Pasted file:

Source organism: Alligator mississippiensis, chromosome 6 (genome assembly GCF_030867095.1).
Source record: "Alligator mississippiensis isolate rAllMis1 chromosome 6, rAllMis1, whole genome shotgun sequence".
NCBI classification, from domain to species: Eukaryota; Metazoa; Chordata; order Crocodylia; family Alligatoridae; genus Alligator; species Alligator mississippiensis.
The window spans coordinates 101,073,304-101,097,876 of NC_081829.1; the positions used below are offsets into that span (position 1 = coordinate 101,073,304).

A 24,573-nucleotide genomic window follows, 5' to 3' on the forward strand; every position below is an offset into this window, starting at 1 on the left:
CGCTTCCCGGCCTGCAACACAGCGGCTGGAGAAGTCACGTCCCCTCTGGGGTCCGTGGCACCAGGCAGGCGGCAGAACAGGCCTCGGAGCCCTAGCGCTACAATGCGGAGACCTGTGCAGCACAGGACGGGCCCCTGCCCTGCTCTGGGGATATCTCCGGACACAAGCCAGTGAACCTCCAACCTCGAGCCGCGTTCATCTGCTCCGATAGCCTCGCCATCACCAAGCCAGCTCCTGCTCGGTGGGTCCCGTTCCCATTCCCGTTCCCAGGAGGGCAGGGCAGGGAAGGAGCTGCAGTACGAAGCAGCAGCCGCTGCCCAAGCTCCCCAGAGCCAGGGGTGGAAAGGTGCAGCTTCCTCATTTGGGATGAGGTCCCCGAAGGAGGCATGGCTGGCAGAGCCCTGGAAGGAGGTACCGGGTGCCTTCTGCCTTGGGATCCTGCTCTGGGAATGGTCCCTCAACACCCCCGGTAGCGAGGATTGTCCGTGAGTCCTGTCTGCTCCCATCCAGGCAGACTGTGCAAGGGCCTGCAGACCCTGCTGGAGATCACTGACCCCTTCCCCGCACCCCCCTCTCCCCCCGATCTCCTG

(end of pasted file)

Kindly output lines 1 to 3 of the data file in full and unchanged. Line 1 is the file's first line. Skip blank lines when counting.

Source organism: Alligator mississippiensis, chromosome 6 (genome assembly GCF_030867095.1).
Source record: "Alligator mississippiensis isolate rAllMis1 chromosome 6, rAllMis1, whole genome shotgun sequence".
NCBI classification, from domain to species: Eukaryota; Metazoa; Chordata; order Crocodylia; family Alligatoridae; genus Alligator; species Alligator mississippiensis.